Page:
Chapter 6 Page 1 of 3

There are many companies that choose to ignore the risks associated with computer crime and, even worse, ignore the wonderful defensive tools that are available. Lisa mentioned Pseudo-One, but they are only one example. I spent the remainder of our dinner conversation blasting the policies of Pseudo-One. After all, it was precisely to set such companies straight that I had chosen to take such an aggressive (and illegal) approach to EFT research.

Founded in 1994, Pseudo-One Incorporated provides a general shopping service over the Internet. The company is moving forward at full-steam with very little consideration for security. I have seen numerous posts on Usenet where the founders of the fledgling company make reckless comments about security, not to mention quotes in the print media that clearly express the company position. These comments point out that security is not equivalent to encryption, which is true enough. Security is a broader issue than encryption alone. Security includes encryption, but it also includes integrity, access control, policy, usage guidelines, and numerous other issues. This does not mean that security can be completely dismissed as a requirement for Electronic Commerce. Yet, strangely, this is what Pseudo-One executives seem to believe is a logical consequence of the limited scope of encryption. The non-sequiter leaves no room for rebuttal.

Many people don’t understand cryptology and wrongly assume that it can only be used to exchange secret messages and therefore is limited to spying. They incorrectly believe that if secrecy is not critical to their application then they have no use for cryptography.

On the Internet, when no special precautions are taken, it is quite easy for an impersonator to go undetected. IP-spoofing is not hard and several techniques are widely known. The Internet protocol, IPv4, has no support for authentication. Every packet contains the IP address of the source, but there is absolutely nothing to prevent a hacker from changing that address.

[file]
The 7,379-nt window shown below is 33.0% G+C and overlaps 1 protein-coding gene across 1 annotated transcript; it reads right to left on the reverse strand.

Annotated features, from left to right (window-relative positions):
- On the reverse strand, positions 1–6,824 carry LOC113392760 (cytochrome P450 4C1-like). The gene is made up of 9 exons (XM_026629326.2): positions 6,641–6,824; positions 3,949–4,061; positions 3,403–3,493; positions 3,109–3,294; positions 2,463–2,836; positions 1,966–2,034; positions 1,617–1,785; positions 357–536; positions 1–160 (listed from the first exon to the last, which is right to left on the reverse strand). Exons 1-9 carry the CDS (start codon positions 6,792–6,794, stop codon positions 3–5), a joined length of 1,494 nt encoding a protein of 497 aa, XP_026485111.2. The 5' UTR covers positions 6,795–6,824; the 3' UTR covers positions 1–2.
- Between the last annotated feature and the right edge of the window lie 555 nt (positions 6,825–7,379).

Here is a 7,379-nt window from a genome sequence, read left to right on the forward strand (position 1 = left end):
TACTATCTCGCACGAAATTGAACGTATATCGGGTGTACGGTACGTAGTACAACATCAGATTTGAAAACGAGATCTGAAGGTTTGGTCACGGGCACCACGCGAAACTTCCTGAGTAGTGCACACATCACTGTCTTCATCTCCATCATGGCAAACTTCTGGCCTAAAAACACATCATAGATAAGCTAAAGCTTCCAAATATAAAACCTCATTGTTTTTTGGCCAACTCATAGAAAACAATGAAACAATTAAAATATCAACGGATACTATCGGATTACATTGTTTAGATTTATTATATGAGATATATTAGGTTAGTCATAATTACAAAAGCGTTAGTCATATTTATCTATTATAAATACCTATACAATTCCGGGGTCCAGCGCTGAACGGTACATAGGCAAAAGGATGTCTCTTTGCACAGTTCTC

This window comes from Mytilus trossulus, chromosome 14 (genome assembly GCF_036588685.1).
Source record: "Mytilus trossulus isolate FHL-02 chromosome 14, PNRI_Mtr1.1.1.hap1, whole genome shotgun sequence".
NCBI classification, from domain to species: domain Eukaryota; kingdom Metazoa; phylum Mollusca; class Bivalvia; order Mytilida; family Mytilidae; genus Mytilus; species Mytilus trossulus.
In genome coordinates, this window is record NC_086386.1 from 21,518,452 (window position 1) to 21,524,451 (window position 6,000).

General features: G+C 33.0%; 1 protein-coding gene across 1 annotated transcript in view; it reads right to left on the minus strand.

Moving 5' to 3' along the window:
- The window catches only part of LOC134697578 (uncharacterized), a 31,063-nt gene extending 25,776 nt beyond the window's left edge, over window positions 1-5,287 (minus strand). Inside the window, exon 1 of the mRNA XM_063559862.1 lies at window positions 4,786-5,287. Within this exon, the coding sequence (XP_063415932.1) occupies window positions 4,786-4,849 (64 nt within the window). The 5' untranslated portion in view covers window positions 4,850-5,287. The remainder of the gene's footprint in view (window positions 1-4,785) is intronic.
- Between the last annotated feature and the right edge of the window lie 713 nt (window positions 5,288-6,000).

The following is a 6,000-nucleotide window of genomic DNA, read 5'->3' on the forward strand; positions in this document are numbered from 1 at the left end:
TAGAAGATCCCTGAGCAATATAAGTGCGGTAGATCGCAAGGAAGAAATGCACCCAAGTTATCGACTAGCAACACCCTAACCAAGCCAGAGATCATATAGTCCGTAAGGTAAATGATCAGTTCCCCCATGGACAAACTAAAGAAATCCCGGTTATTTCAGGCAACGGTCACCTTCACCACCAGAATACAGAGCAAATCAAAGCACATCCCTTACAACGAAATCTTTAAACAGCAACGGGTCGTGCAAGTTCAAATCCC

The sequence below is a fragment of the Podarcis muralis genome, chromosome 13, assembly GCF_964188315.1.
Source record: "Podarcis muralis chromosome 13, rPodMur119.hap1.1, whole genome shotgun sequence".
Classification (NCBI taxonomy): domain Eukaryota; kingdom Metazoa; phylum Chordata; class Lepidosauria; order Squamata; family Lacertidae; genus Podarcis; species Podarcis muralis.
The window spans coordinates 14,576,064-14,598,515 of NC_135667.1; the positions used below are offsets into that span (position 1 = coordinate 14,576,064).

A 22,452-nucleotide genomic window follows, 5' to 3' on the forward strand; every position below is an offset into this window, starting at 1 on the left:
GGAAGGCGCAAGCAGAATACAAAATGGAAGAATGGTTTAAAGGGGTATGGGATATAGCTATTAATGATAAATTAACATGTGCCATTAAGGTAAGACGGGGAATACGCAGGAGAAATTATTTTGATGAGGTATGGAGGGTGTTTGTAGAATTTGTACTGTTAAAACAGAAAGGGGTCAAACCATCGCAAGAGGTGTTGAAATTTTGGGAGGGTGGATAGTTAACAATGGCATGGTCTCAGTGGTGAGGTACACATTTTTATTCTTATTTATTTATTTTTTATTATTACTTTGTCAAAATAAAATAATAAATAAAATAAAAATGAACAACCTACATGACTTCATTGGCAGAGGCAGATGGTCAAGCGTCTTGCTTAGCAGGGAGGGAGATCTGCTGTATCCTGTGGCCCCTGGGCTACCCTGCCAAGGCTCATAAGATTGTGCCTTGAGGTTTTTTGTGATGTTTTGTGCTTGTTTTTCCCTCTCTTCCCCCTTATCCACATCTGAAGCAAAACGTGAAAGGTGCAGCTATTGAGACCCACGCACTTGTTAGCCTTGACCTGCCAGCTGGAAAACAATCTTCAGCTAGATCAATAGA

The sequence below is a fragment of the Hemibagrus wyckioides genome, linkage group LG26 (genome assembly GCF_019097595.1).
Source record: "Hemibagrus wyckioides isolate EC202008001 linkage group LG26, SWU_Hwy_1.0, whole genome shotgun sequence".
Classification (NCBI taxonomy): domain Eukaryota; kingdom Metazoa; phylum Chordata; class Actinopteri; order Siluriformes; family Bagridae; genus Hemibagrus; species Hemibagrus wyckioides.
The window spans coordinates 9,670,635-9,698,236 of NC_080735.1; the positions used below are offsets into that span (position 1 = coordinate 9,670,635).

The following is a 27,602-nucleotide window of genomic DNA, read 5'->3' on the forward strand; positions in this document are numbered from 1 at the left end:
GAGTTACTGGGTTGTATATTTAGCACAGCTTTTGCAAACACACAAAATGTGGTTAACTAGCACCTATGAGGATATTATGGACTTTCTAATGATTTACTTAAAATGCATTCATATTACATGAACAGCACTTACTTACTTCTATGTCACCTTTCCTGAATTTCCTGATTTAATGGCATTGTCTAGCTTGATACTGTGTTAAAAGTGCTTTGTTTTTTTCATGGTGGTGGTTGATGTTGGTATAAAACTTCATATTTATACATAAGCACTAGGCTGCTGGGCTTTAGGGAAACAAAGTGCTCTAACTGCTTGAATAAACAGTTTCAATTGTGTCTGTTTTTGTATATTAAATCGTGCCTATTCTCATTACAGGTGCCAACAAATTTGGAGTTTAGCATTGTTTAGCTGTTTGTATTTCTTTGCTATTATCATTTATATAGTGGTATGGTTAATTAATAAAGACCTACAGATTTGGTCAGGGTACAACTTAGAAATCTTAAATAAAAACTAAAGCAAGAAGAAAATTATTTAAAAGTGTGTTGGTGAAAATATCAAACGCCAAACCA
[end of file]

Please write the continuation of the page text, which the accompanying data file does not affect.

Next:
The Internet is uncontrolled and entirely insecure. Pseudo-One spokes-people readily admit this and even distribute information to advance this claim. Pseudo-One seems to have adopted the position that because the Internet is so prone to dishonest behavior, there is little point in trying to stem the tide. But to take this attitude is to completely overlook the power of the tools readily available today. Recent advances in cryptology have put the cryptographers at a clear advantage over the cryptanalysts. The cryptographer, acting in a defensive posture to protect information, has stronger algorithms available to him than the cryptanalyst, acting in an offensive posture attempting to crack those algorithms. There are several algorithms that are publicly known for which there are no known attacks that come close to cracking the algorithms. Moreover, these algorithms come in various forms and are extremely easy to implement, allowing one to achieve various design requirements. They can be used to protect data from eavesdropping, to protect data from tampering, to exchange keys, to produce digital signatures, to produce digital finger-prints, etc. To ignore these useful tools and instead rely upon a policy of “hang on and pray for the best” is to do a disservice to one’s customers.

Part of the reason that Pseudo-One has been as successful as they have is that they guarantee financial protection to their customers. If there is any breach in security (not a very big “if” by the way), then Pseudo-One will bear the cost. To limit their own risk, Pseudo-One buys insurance. In the target-rich environment of the Internet, this is a reasonable business strategy. With so many targets for hackers to choose from, what are the odds of Pseudo-One being singled out?

Well, the odds are frightening when one considers that 20% of Internet sites had security breaches in the past year, and 30% of those were after firewalls were installed.

The fatalistic acceptance of a dangerous situation, taking comfort in the safety of numbers, is the same approach taken by the rabbit Cowslips and his followers in the story Watership Down. Hazel, Bigwig, Fiver, and the other rabbits of Watership Down had the sense to leave Cowslips’ warren and seek a better existence. The lathargic and defeatist path taken by Cowslips was foreign to the thinking of the more enterprising and pioneering spirit of Hazel’s rabbits. One hopes that Pseudo-One has as much trouble attracting new followers as Cowslips did. Why? Mainly because the “hang on and pray” approach has inherent inefficiencies. These inefficiencies lead to greater costs which ultimately must be born by both consumers and merchants. And there is no need for it. Instead of paying a middle-man to redistribute costs evenly over the entire market whenever there is an attack, why not simply prevent such attacks in the first place? Too expensive? Nope, less expensive; there is now a tight upper bound on the damages — not only a bound on the damages for any one individual, but also a limit on the damages for the entire industry.